Print this Page
Case Basics
Docket No. 
(Argued the cause for the petitioner pro hac vice)
(By appointment of the Court, argued the cause for the respondent)
Facts of the Case 

Local police in Little Rock, Arkansas received a tip that an individual would be arriving at the airport with a suitcase containing a significant quantity of marijuana. Upon arriving, the suspect retrieved his suitcase and left in a taxi. The police officers pursued and stopped the taxi, and ordered the driver to open the trunk which revealed the suitcase in question. The police opened the suitcase without obtaining permission from its owner and found nearly ten pounds of marijuana.


Did the warrantless search of the suitcase by the police violate the Fourth and Fourteenth Amendments which prohibit unreasonable searches?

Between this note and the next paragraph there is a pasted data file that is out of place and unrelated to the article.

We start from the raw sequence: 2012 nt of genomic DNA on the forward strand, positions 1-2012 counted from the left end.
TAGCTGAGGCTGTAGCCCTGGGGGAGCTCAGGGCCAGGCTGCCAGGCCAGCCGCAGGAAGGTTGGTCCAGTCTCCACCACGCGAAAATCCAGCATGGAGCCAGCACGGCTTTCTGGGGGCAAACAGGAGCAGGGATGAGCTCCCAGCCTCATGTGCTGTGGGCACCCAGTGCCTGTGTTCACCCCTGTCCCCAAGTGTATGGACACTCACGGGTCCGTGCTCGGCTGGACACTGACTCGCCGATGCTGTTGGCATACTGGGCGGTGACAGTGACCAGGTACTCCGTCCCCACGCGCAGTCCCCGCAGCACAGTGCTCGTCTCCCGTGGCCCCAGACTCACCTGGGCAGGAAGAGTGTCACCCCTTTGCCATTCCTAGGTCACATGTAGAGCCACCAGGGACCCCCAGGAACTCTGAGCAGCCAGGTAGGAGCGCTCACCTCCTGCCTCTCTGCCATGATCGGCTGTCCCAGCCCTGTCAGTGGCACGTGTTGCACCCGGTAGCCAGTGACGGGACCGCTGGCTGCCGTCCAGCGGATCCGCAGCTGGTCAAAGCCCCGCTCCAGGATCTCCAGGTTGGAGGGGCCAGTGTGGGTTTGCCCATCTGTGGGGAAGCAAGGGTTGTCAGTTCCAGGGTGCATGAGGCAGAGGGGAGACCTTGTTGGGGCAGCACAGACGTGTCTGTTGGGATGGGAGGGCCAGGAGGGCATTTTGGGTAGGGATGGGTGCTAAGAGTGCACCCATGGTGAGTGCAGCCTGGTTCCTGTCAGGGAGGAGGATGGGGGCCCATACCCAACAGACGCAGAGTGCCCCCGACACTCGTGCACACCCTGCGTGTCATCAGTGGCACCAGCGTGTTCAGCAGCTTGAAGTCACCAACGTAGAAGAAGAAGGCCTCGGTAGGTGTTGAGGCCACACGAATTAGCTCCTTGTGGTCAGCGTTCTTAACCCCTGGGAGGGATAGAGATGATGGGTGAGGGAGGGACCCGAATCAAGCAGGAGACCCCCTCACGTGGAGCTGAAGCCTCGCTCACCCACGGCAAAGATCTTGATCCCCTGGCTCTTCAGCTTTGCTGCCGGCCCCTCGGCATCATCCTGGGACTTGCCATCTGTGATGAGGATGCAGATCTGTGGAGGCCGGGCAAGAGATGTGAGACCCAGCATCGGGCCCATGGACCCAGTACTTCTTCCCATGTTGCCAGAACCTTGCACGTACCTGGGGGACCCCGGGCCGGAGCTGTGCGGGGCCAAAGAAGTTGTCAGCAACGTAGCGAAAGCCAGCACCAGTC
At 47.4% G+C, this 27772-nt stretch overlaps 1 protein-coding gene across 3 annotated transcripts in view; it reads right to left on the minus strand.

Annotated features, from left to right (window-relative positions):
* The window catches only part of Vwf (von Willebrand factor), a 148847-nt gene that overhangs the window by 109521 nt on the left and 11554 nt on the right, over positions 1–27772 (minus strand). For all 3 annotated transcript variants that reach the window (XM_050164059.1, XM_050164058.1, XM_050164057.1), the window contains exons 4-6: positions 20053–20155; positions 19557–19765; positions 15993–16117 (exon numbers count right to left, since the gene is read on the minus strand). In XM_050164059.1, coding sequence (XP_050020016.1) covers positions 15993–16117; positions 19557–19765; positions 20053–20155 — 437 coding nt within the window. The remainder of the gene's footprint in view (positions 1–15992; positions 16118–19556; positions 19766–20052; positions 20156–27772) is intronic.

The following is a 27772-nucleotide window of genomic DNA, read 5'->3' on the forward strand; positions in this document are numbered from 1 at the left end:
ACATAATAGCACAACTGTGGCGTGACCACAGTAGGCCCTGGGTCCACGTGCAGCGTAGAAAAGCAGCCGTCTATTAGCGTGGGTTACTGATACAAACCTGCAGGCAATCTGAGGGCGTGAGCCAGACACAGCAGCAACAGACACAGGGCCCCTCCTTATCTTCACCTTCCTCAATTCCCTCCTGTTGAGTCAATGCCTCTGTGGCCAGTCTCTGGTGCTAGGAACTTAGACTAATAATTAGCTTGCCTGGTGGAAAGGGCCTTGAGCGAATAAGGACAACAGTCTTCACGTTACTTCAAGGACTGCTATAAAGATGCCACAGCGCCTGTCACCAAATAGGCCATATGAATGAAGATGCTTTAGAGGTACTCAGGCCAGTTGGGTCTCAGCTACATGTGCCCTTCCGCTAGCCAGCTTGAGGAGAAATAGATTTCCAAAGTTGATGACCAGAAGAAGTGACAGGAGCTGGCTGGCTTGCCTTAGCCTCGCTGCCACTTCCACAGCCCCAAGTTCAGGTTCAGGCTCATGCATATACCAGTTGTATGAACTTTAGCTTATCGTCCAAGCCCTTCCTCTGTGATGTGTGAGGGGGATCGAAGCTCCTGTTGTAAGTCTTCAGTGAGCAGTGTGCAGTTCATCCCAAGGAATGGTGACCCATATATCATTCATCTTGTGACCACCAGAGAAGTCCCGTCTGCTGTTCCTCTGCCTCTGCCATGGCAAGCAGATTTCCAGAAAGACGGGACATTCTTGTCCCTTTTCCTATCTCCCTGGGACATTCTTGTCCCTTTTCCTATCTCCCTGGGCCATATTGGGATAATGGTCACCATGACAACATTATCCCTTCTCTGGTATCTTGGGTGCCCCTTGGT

Decision: 7 votes for Sanders, 2 vote(s) against
Legal provision: Amendment 4: Fourth Amendment

Yes. The Court held that the Fourth Amendment's warrant requirement applies to personal luggage taken from an automobile. In this case, Justice Powell applied the principle which the Court had identified in United States v. Chadwick (1977), namely, that a locked footlocker which had been loaded into a vehicle could not be opened without a warrant. Since the Little Rock police officers had exclusive control of the luggage at the time of their search, there was no danger that its contents could have been tampered with or removed before a valid warrant could have been obtained. Powell concluded that since "luggage is a common repository of one's personal effects" it is "associated with the expectation of privacy."

Cite this Page
ARKANSAS v. SANDERS. The Oyez Project at IIT Chicago-Kent College of Law. 25 August 2015. <>.
ARKANSAS v. SANDERS, The Oyez Project at IIT Chicago-Kent College of Law, (last visited August 25, 2015).
"ARKANSAS v. SANDERS," The Oyez Project at IIT Chicago-Kent College of Law, accessed August 25, 2015,